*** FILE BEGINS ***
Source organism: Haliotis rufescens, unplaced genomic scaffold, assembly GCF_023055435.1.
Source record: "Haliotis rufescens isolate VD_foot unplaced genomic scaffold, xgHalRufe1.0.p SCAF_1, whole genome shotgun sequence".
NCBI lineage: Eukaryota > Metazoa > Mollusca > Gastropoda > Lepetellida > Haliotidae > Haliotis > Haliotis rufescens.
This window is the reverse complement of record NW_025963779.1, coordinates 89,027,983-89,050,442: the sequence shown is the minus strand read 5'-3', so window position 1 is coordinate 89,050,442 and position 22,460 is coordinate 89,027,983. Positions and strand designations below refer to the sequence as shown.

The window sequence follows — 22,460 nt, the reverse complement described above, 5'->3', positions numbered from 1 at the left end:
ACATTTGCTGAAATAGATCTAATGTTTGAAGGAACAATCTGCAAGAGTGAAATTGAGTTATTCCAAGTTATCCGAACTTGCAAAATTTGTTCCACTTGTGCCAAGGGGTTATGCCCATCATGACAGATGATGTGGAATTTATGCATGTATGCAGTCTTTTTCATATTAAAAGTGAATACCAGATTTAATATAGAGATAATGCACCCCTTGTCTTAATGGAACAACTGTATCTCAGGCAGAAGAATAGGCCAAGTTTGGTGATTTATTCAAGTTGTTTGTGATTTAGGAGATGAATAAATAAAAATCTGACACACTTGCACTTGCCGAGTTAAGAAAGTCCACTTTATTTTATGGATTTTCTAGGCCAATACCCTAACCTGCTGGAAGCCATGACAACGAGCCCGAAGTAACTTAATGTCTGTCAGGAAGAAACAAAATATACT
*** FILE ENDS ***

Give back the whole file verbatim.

Source organism: Haliotis rufescens, unplaced genomic scaffold, assembly GCF_023055435.1.
Source record: "Haliotis rufescens isolate VD_foot unplaced genomic scaffold, xgHalRufe1.0.p SCAF_1, whole genome shotgun sequence".
NCBI lineage: Eukaryota > Metazoa > Mollusca > Gastropoda > Lepetellida > Haliotidae > Haliotis > Haliotis rufescens.
This window is the reverse complement of record NW_025963779.1, coordinates 89,027,983-89,050,442: the sequence shown is the minus strand read 5'-3', so window position 1 is coordinate 89,050,442 and position 22,460 is coordinate 89,027,983. Positions and strand designations below refer to the sequence as shown.

The window sequence follows — 22,460 nt, the reverse complement described above, 5'->3', positions numbered from 1 at the left end:
ACATTTGCTGAAATAGATCTAATGTTTGAAGGAACAATCTGCAAGAGTGAAATTGAGTTATTCCAAGTTATCCGAACTTGCAAAATTTGTTCCACTTGTGCCAAGGGGTTATGCCCATCATGACAGATGATGTGGAATTTATGCATGTATGCAGTCTTTTTCATATTAAAAGTGAATACCAGATTTAATATAGAGATAATGCACCCCTTGTCTTAATGGAACAACTGTATCTCAGGCAGAAGAATAGGCCAAGTTTGGTGATTTATTCAAGTTGTTTGTGATTTAGGAGATGAATAAATAAAAATCTGACACACTTGCACTTGCCGAGTTAAGAAAGTCCACTTTATTTTATGGATTTTCTAGGCCAATACCCTAACCTGCTGGAAGCCATGACAACGAGCCCGAAGTAACTTAATGTCTGTCAGGAAGAAACAAAATATACT